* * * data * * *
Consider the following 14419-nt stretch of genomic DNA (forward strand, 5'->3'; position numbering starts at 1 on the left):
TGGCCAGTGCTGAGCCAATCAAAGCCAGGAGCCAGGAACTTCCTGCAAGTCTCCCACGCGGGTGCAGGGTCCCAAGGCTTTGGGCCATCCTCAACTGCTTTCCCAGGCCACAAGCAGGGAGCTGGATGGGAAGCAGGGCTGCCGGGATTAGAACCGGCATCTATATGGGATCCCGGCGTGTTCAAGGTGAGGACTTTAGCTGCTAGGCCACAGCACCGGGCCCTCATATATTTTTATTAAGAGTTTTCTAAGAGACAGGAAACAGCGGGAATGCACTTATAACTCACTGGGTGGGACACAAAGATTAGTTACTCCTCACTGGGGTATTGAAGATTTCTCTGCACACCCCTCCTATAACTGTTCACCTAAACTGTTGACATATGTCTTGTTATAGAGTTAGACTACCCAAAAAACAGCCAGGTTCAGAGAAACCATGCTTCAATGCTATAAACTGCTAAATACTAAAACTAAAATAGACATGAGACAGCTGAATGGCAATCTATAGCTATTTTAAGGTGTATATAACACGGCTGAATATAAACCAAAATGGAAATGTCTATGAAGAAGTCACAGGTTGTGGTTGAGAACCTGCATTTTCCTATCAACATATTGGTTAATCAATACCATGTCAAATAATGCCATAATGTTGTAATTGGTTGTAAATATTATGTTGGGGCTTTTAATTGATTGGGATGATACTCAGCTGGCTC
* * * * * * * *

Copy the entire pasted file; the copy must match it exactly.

Consider the following 14419-nt stretch of genomic DNA (forward strand, 5'->3'; position numbering starts at 1 on the left):
TGGCCAGTGCTGAGCCAATCAAAGCCAGGAGCCAGGAACTTCCTGCAAGTCTCCCACGCGGGTGCAGGGTCCCAAGGCTTTGGGCCATCCTCAACTGCTTTCCCAGGCCACAAGCAGGGAGCTGGATGGGAAGCAGGGCTGCCGGGATTAGAACCGGCATCTATATGGGATCCCGGCGTGTTCAAGGTGAGGACTTTAGCTGCTAGGCCACAGCACCGGGCCCTCATATATTTTTATTAAGAGTTTTCTAAGAGACAGGAAACAGCGGGAATGCACTTATAACTCACTGGGTGGGACACAAAGATTAGTTACTCCTCACTGGGGTATTGAAGATTTCTCTGCACACCCCTCCTATAACTGTTCACCTAAACTGTTGACATATGTCTTGTTATAGAGTTAGACTACCCAAAAAACAGCCAGGTTCAGAGAAACCATGCTTCAATGCTATAAACTGCTAAATACTAAAACTAAAATAGACATGAGACAGCTGAATGGCAATCTATAGCTATTTTAAGGTGTATATAACACGGCTGAATATAAACCAAAATGGAAATGTCTATGAAGAAGTCACAGGTTGTGGTTGAGAACCTGCATTTTCCTATCAACATATTGGTTAATCAATACCATGTCAAATAATGCCATAATGTTGTAATTGGTTGTAAATATTATGTTGGGGCTTTTAATTGATTGGGATGATACTCAGCTGGCTC